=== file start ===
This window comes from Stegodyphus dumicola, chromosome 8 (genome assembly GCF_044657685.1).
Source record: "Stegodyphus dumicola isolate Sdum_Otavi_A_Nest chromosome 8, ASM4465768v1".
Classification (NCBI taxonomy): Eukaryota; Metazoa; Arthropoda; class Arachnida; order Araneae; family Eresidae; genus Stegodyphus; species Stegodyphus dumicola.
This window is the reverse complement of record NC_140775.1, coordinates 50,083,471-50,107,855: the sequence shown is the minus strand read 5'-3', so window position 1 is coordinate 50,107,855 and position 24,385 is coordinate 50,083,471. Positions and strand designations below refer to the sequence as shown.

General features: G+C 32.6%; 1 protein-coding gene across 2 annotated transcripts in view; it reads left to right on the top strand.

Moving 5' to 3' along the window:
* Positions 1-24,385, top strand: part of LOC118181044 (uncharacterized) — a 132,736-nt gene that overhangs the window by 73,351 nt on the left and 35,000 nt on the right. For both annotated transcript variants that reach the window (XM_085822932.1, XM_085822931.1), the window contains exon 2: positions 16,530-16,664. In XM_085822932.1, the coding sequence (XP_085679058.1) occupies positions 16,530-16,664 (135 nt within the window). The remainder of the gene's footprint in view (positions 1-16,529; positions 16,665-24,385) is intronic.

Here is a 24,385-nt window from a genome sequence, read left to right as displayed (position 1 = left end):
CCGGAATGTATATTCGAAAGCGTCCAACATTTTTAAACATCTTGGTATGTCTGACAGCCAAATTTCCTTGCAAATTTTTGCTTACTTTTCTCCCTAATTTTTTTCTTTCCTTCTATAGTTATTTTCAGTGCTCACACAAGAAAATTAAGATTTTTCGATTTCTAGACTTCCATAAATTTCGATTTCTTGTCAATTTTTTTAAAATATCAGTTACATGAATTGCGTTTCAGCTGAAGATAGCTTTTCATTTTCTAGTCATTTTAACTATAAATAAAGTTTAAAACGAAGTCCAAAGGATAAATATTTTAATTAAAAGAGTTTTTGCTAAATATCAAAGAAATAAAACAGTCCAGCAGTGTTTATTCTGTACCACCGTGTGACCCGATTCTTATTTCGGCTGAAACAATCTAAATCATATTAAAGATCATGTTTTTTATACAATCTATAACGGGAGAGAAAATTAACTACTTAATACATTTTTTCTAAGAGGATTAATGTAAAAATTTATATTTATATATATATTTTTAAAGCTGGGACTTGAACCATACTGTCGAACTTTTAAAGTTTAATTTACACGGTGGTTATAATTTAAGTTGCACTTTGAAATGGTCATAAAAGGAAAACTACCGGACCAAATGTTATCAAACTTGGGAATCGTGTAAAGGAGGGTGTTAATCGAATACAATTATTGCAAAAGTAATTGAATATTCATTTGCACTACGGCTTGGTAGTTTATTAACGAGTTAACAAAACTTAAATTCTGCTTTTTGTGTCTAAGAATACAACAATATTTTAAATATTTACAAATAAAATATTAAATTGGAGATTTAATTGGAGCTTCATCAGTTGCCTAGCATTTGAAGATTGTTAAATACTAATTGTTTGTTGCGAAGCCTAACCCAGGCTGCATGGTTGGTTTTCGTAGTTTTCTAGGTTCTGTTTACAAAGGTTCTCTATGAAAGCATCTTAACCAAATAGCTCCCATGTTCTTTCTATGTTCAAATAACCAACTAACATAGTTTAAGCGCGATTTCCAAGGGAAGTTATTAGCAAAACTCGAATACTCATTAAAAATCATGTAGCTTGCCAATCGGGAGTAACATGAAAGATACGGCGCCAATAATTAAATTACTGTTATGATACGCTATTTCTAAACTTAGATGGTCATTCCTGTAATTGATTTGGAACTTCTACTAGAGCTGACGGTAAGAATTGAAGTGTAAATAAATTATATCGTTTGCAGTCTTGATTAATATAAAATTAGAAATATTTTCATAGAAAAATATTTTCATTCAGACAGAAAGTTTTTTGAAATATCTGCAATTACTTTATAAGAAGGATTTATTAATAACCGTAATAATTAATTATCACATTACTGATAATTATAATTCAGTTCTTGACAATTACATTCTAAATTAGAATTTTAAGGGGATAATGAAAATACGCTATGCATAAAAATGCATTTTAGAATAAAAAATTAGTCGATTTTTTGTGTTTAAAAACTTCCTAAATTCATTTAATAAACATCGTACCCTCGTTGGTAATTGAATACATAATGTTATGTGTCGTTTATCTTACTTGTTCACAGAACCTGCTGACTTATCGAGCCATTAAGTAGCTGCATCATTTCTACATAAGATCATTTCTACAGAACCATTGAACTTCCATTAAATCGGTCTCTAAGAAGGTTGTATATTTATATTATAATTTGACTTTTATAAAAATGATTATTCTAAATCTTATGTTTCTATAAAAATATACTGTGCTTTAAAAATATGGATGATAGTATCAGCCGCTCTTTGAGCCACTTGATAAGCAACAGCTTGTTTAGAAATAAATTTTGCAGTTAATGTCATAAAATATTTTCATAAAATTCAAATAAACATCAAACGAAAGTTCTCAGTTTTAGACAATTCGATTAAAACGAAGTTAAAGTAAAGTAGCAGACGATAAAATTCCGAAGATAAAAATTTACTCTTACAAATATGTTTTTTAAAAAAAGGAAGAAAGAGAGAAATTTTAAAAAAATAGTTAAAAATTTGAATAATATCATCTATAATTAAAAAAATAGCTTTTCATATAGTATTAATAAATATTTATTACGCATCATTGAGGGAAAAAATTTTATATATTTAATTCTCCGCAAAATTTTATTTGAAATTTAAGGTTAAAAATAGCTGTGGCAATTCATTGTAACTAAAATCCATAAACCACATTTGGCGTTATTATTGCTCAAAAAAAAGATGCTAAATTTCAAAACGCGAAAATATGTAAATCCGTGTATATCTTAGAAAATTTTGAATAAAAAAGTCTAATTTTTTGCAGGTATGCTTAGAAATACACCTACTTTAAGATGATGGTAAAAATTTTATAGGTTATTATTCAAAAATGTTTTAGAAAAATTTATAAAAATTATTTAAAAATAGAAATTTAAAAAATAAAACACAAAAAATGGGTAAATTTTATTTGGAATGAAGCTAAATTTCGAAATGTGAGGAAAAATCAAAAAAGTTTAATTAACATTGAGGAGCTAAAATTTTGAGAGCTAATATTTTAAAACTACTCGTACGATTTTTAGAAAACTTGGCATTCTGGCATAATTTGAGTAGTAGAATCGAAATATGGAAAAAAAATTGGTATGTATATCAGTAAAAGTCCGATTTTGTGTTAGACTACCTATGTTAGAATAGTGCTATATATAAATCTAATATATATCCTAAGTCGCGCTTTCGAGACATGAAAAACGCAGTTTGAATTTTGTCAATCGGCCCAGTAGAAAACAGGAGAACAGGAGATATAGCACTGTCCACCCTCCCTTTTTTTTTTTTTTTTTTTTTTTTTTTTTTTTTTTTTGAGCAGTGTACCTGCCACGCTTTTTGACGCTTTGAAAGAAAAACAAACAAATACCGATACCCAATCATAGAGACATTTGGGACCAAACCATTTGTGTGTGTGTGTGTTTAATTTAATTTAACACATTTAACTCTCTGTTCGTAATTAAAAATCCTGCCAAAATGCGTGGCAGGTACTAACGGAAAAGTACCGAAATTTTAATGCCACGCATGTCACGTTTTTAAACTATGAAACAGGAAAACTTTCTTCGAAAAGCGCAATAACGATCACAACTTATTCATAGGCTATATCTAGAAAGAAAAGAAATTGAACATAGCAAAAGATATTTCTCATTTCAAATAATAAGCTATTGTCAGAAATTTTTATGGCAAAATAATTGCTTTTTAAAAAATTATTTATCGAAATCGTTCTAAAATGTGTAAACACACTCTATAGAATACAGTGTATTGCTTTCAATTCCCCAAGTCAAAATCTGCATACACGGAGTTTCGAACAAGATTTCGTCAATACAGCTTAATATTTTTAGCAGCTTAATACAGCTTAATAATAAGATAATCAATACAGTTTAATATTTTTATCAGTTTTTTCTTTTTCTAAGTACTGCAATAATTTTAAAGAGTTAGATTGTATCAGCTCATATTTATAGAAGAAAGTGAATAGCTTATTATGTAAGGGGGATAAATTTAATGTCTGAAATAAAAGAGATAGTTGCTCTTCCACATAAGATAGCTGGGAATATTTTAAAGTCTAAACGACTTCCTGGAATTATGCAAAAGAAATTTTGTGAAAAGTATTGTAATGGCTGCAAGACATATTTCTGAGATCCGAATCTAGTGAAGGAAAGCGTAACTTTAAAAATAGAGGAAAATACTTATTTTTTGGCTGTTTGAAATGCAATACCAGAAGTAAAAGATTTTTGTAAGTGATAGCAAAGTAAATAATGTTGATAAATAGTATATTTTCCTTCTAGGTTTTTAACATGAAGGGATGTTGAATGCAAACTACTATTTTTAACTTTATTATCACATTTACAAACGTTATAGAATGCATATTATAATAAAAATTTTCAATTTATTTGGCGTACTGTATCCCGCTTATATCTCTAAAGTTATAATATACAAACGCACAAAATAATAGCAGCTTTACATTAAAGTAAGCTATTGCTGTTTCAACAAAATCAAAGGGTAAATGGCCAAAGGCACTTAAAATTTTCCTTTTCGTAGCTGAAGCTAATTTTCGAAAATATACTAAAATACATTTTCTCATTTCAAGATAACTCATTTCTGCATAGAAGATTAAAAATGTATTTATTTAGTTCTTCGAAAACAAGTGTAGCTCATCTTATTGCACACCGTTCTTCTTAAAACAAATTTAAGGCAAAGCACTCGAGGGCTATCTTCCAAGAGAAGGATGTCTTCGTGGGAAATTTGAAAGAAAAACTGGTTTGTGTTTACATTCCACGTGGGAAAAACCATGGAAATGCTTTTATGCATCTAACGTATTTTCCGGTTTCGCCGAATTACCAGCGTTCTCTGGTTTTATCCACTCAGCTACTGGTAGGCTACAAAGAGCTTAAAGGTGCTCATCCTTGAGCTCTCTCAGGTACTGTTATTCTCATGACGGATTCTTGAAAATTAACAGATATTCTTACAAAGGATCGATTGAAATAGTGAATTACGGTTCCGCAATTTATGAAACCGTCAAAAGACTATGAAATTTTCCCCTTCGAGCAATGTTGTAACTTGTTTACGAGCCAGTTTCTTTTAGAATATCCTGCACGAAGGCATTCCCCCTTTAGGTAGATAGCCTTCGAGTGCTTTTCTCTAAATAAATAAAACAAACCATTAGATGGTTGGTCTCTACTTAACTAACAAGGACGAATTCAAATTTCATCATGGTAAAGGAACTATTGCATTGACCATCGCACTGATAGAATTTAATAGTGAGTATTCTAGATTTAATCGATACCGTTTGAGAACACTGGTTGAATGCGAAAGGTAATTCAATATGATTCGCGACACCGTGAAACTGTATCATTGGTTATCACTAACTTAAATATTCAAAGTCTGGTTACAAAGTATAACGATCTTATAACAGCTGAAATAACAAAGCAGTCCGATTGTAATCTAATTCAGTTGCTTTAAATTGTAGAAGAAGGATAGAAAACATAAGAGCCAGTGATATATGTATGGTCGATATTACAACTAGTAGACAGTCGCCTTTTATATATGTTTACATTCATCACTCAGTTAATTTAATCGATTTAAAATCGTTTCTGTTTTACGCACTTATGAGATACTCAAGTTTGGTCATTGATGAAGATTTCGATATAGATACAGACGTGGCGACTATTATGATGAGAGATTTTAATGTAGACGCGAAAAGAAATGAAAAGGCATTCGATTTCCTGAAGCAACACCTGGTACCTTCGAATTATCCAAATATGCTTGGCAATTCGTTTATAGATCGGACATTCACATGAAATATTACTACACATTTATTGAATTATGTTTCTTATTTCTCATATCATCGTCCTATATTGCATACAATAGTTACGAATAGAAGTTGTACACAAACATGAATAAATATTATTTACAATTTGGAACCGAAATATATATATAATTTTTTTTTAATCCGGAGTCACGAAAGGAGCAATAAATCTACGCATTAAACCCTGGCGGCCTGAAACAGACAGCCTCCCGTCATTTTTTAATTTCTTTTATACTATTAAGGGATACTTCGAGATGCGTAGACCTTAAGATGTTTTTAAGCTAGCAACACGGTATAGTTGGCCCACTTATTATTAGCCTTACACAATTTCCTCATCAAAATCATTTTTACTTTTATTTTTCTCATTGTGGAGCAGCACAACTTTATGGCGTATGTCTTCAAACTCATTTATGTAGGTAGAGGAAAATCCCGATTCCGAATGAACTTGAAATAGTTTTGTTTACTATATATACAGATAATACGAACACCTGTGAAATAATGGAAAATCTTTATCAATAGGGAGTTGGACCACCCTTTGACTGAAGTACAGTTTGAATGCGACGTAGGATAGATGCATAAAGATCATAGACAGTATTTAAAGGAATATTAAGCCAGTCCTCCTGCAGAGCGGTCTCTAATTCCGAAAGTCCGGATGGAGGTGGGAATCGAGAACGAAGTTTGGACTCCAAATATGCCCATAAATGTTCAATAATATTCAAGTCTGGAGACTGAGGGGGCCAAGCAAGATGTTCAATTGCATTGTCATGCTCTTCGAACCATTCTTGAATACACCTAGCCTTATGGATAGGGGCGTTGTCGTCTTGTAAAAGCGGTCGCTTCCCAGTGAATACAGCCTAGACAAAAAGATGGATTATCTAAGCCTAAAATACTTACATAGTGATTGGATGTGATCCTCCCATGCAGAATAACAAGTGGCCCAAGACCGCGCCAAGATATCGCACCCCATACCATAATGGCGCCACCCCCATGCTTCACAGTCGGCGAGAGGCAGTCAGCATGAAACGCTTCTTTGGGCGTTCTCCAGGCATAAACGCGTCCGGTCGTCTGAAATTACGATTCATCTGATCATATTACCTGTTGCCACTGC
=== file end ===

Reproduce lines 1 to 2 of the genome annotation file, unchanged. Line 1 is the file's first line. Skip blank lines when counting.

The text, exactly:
This window comes from Stegodyphus dumicola, chromosome 8 (genome assembly GCF_044657685.1).
Source record: "Stegodyphus dumicola isolate Sdum_Otavi_A_Nest chromosome 8, ASM4465768v1".